This disc fills a decided gap, because there appear to be no other currently available recordings of these works. The Viola Concerto is a late work, dating from 1979, and composed for Pinchas Zukerman (not "Zuckerman," as Naxos' annotator repeatedly spells it) at the suggestion of Gregor Piatigorsky. (At any rate, Zukerman never recorded it, although he did give the première performance in 1984) Unusually, it is in four movements. Rózsa did not think highly of it, and it is the least immediately appealing of his concertante works. It is tense and dark, and whatever humor it displays is of the grotesque variety. One also hears hints of the composer's earlier film scores. The first movement, for example, reminds me of the music that Rózsa composed in 1947 for the Edward G. Robinson thriller The Red House. This is a worthwhile score, but one can understand why it hasn't caught on. Violist Gilad Karni makes a good case for it, applying his rich tone liberally, and relishing the score's all-pervasive Magyar colorings.
It is surprising that the more uncomplicated Hungarian Serenade is not better represented on CD, but as with the Viola Concerto, only an out-of-print version on Koch International Classics exists (in theory, anyway: Koch 3-7304-2) as a CD alternative. The Hungarian Serenade is quite an early work, and the year given by Naxos (1945) is misleading, because the composer revised this score several times, including as late as 1952! In fact, an early version of the work was presented in 1932, with no less than an apparently appreciative Richard Strauss in the audience. Originally for strings only, the Serenade eventually was reconfigured for full orchestra, and this is how it is performed here. In keeping with the genre, it opens with a March (but does not close with one), which is followed by a Serenata, a Scherzo, a Notturno, and a Danza. Despite the Italian movement titles, this work is Hungarian through and through – perhaps in the style of Kodály, who knew how to dress Hungarian folk music up without making it relinquish its true character. As Hungarian cooks will tell you, goulash can be ruined if you use a cut of beef that is too expensive.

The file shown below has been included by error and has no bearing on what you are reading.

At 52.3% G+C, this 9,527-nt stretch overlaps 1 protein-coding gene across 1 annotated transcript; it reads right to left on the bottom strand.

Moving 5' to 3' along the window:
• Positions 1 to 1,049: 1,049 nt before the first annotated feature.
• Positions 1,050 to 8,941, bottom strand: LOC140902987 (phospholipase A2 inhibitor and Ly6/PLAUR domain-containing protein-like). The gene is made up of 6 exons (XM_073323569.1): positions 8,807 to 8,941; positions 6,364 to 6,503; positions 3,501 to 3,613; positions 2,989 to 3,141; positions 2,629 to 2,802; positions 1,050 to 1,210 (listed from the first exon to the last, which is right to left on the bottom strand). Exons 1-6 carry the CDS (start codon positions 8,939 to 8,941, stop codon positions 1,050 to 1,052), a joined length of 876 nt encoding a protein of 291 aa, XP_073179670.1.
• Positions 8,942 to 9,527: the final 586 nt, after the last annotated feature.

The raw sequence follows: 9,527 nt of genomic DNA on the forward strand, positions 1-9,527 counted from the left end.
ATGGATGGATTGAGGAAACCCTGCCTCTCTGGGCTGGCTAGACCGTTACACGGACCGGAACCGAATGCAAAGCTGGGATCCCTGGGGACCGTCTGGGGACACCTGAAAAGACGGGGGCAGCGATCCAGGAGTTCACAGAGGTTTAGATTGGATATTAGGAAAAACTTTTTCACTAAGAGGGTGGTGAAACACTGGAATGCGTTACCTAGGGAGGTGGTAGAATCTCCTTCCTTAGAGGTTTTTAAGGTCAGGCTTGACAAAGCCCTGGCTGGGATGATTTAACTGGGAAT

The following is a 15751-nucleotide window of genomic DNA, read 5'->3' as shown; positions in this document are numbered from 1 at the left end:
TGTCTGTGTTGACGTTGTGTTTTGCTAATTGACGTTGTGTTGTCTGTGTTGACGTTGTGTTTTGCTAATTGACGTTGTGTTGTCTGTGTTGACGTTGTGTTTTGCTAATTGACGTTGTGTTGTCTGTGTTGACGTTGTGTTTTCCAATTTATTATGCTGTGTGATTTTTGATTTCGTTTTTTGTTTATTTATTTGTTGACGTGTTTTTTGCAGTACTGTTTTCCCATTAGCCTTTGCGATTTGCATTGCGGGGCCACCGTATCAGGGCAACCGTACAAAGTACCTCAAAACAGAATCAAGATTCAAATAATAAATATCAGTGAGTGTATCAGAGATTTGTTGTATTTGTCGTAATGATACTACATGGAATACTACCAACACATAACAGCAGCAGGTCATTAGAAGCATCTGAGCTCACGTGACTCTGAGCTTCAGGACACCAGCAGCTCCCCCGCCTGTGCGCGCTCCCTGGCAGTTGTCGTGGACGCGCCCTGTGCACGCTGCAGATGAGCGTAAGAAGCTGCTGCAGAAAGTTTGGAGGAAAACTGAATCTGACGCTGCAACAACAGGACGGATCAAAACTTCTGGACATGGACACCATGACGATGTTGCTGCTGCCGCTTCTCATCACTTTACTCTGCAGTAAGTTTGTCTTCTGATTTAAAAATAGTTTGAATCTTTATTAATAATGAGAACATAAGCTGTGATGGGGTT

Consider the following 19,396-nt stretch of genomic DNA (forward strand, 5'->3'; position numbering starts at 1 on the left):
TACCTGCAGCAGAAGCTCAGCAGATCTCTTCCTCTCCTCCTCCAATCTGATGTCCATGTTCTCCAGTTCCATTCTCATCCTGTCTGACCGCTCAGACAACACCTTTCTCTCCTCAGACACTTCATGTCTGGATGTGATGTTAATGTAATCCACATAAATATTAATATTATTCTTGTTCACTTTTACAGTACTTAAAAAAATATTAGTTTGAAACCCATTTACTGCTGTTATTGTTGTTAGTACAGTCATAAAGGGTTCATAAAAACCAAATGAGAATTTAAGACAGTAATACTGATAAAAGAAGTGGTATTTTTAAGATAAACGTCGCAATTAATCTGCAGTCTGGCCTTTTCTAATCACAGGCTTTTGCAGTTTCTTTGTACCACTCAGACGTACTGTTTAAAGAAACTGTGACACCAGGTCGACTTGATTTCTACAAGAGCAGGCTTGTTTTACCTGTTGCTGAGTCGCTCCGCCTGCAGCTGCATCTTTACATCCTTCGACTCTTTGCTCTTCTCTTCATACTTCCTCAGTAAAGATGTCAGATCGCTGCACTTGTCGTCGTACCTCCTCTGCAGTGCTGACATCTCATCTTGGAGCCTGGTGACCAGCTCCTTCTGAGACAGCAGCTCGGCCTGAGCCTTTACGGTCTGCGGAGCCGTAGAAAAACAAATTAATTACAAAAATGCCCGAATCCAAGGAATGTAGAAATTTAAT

The orchestra heard here is, believe it or not, the official orchestra of the Hungarian railroad system! It has been in existence since 1945 and plays with know-how and enthusiasm, if not with ideal suaveness. Its contribution is more than satisfactory until something better comes along … if something better comes along! Smolij, who seems to have conducted more orchestras than I have had hot dinners, has built a good rapport with the orchestra, and his reading of these two scores is honest and sympathetic. This, then, is not a thrilling addition to the Rózsa discography, but a satisfying one nevertheless.
Copyright © 2009, Raymond Tuttle